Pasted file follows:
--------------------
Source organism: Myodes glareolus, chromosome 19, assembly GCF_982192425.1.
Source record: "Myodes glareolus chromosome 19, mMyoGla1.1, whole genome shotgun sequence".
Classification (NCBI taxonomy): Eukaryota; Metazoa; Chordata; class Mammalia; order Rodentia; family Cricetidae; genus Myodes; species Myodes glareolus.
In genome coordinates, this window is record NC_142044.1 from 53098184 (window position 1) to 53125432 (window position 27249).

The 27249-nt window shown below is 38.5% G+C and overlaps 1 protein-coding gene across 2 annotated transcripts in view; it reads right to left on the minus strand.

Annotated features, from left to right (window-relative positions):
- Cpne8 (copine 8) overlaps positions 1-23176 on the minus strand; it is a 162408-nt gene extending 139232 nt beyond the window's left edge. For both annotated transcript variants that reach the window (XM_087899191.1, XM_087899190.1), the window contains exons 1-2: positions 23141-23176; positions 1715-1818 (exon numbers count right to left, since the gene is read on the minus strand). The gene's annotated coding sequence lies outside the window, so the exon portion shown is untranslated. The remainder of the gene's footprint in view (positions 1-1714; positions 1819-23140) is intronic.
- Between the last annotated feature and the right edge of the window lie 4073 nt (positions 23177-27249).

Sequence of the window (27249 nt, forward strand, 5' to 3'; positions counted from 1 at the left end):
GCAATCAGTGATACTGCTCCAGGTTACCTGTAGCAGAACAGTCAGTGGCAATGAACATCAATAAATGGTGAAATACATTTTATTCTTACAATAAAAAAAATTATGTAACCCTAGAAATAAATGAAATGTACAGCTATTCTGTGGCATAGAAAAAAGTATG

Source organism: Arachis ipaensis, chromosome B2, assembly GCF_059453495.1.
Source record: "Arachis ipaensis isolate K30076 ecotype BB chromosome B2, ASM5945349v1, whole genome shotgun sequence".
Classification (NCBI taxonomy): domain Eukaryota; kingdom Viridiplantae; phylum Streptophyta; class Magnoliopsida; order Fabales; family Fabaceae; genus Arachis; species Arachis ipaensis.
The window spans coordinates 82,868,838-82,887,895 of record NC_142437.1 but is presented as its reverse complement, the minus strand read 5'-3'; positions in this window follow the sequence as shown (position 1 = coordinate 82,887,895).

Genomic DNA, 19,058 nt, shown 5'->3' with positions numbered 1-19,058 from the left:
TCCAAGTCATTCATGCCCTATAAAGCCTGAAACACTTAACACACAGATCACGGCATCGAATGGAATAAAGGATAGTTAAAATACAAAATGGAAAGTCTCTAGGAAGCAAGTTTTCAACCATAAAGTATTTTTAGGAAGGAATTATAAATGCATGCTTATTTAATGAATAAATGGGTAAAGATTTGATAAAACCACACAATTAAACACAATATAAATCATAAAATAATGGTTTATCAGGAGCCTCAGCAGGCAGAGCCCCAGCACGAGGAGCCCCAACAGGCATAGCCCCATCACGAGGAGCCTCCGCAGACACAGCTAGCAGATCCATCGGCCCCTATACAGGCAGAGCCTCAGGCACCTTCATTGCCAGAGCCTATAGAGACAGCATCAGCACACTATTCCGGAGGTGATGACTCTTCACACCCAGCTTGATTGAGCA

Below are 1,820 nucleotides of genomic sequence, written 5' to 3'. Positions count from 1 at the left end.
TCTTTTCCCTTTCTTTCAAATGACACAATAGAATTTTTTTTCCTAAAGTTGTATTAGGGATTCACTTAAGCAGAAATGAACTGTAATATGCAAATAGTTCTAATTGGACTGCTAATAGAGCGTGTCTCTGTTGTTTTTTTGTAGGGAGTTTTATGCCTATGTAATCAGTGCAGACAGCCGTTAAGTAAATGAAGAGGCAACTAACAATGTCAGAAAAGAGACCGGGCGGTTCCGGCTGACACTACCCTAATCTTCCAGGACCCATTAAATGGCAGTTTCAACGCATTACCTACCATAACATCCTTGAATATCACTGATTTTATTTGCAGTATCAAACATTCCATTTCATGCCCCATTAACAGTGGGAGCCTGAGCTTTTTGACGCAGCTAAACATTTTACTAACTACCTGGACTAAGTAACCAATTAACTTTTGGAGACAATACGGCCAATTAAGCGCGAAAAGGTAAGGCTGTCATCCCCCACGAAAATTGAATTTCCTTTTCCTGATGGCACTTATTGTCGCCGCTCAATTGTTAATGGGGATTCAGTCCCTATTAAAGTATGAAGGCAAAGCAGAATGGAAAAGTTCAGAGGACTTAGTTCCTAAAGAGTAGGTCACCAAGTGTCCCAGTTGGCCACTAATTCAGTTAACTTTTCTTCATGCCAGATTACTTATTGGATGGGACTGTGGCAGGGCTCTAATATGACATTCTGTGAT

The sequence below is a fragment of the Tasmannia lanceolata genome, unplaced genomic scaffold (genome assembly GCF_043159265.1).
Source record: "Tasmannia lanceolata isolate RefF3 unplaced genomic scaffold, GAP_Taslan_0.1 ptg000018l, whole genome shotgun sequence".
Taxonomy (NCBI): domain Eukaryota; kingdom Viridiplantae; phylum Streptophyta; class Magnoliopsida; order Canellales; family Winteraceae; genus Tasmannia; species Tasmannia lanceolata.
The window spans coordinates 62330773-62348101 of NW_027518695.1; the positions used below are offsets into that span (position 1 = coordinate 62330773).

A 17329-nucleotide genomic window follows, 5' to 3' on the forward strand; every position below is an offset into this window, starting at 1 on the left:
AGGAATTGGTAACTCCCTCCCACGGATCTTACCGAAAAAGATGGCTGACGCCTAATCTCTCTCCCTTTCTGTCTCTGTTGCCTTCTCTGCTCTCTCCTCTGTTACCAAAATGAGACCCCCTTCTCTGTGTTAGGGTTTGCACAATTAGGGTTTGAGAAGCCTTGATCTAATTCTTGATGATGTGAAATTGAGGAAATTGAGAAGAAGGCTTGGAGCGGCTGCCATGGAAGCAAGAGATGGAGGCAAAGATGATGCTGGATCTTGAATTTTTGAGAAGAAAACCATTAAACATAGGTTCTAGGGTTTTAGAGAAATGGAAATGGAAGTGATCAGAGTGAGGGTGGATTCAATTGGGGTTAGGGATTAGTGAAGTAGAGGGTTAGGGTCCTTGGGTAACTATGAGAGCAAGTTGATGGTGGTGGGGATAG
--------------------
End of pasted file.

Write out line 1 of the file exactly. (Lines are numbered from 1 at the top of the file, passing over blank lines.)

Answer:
Source organism: Myodes glareolus, chromosome 19, assembly GCF_982192425.1.